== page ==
Overhaul of Fair Deal to help farmers will cost €10m a year
Changes to the Fair Deal scheme aimed at reducing "the stress and uncertainty" experienced by farm and business owners will cost €10m a year.
Ministers have signed off on proposals that will cap the payments to be made by families when a person enters the care of a nursing home.
The long-awaited overhaul of the Fair Deal scheme has been broadly welcomed by farming groups in particular.
The current system sees farm families and small business owners required to set aside 7.5pc of the value of their land annually to fund a place in a nursing home.
Under a plan devised by Minister of State Jim Daly, this will be capped at three years in future.
However, there has been some criticism of the strict conditions being attached to the new rules.
The Irish Independent revealed yesterday that in order to qualify for the cap, young farmers will be tied to the land for at least six years.
In order to qualify for the new terms, the person entering a nursing home must appoint a successor who will sign a legally binding commitment to continue the family business.
As part of a commitment to the 'clawback' mechanism, the successor must consent to a charge being applied on land or property if they break the terms of the contract.
The move is being seen as a way to identify genuine cases of families who qualify and prevent heirs from cashing in on their inheritance.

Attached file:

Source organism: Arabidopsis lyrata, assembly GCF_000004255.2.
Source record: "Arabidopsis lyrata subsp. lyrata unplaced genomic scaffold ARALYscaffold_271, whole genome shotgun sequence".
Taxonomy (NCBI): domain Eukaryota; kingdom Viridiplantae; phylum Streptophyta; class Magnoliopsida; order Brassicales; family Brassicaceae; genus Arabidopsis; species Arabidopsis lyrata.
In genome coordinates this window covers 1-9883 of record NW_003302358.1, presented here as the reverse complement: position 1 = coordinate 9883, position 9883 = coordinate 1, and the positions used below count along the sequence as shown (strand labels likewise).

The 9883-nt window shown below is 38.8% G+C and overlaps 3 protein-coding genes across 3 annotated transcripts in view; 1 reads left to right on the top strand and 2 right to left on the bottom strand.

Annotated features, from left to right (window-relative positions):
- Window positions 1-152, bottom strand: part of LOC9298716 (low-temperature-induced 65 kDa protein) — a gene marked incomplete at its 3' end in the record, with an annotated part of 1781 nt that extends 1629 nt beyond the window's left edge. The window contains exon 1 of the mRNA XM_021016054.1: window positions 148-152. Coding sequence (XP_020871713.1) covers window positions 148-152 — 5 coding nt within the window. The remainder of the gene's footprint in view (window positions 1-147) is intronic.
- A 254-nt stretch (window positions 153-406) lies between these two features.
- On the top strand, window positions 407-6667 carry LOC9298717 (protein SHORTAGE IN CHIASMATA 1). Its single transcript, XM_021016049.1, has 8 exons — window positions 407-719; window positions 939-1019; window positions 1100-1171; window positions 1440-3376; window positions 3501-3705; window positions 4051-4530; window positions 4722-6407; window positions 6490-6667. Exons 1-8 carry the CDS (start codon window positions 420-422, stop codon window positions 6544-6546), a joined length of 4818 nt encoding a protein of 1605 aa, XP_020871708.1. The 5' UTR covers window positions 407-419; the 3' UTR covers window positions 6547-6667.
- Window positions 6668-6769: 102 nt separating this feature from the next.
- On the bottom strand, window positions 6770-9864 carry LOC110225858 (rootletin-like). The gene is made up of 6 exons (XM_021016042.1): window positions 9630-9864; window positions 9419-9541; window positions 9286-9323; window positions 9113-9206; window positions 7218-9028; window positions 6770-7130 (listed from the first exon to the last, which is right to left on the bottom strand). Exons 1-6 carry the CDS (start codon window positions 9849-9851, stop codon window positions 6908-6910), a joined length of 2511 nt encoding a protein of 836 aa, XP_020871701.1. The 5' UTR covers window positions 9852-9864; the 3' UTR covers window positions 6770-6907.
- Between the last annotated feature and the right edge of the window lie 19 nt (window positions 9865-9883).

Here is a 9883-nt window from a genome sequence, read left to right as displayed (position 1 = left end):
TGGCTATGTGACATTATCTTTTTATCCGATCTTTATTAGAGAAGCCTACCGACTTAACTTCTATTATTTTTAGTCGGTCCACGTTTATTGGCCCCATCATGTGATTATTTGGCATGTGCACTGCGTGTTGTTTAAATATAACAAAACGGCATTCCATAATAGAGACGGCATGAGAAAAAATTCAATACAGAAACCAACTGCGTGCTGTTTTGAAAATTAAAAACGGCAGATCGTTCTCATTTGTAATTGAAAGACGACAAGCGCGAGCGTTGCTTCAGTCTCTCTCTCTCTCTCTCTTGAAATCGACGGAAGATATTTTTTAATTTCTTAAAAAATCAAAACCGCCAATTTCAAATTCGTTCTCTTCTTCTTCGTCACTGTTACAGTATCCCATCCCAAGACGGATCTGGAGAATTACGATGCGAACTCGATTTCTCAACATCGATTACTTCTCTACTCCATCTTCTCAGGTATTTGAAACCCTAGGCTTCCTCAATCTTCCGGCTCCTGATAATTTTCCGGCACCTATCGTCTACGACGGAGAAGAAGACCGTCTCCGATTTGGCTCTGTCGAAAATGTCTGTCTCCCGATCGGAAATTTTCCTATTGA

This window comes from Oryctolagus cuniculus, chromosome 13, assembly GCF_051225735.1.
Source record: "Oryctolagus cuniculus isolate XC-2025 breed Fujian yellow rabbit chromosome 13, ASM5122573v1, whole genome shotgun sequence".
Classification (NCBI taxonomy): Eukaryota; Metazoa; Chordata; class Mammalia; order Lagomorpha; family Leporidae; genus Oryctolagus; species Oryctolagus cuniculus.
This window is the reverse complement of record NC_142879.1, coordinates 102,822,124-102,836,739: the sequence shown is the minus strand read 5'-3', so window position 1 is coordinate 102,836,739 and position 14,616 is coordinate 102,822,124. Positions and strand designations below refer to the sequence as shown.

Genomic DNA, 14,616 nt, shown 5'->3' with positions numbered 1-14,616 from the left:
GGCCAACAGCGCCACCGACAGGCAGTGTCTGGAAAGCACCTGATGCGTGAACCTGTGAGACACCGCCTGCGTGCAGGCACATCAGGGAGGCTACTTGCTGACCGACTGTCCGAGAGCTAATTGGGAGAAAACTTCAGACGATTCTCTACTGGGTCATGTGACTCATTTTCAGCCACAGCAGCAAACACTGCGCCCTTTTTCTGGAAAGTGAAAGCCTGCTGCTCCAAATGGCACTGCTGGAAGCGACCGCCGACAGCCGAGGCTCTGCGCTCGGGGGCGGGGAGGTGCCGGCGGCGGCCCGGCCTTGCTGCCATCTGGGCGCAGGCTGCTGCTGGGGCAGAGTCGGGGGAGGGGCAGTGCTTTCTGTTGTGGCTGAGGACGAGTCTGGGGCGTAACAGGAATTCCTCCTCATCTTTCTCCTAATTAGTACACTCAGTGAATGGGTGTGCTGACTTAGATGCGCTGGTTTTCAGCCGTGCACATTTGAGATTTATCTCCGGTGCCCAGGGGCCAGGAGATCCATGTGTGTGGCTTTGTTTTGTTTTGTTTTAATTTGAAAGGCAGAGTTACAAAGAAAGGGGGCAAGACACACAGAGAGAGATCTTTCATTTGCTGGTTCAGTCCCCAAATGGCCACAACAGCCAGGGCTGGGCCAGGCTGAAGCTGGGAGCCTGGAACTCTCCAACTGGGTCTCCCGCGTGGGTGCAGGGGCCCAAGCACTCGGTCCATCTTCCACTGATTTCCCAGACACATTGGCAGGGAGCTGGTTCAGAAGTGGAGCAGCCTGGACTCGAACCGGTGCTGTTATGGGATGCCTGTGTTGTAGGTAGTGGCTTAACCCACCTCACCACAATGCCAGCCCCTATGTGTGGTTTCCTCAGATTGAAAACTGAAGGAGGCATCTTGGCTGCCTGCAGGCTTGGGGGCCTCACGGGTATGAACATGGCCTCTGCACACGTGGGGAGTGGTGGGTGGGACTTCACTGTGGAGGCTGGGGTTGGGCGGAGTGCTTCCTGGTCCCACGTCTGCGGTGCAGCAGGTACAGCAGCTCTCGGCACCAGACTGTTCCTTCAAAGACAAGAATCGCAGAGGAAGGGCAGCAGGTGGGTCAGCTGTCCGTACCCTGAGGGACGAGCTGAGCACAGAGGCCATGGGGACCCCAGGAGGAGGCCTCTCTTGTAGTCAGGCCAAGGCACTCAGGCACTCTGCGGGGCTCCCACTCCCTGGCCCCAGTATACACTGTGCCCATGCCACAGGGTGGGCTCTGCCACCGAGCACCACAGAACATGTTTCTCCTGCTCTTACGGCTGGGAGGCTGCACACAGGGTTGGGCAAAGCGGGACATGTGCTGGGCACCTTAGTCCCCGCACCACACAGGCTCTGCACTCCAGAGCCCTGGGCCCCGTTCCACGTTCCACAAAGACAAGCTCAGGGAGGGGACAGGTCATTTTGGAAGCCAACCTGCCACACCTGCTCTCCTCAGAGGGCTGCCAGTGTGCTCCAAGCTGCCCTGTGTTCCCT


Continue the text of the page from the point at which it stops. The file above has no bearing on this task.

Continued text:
However, it will prevent families who want to get the State subsidy from renting land to third parties.
Kerry TD Danny Healy-Rae told the Dáil small farmers and shop owners "have been waiting for a revised Fair Deal scheme for many years".
But he criticised the limitations, saying they are "wrong".
"The department is still insisting that 100pc of the value of the farm must be assessed for the Fair Deal scheme, as well as the family home, which is wrong.
"If a farmer gets sick or hurt, which is a possibility because of the type of physical work involved, the young person taking over must have been farming for three years and continue to farm for six years.
"What is going to happen when young children cannot take over the farm and a wife would have no other income if she did not rent the farm, for example? That is very wrong," he said.
Mr Daly said the TD would be welcome to tease out his concerns as the legislation works its way through the Oireachtas.
But he added: "Deputy Healy-Rae should be under no illusions and this is a very good news story for rural Ireland, including small businesses and farmers."
IFA president Joe Healy said the Government must make good on its promises. "It is important for farm families whose farm businesses are being made unviable for the next generation," he said.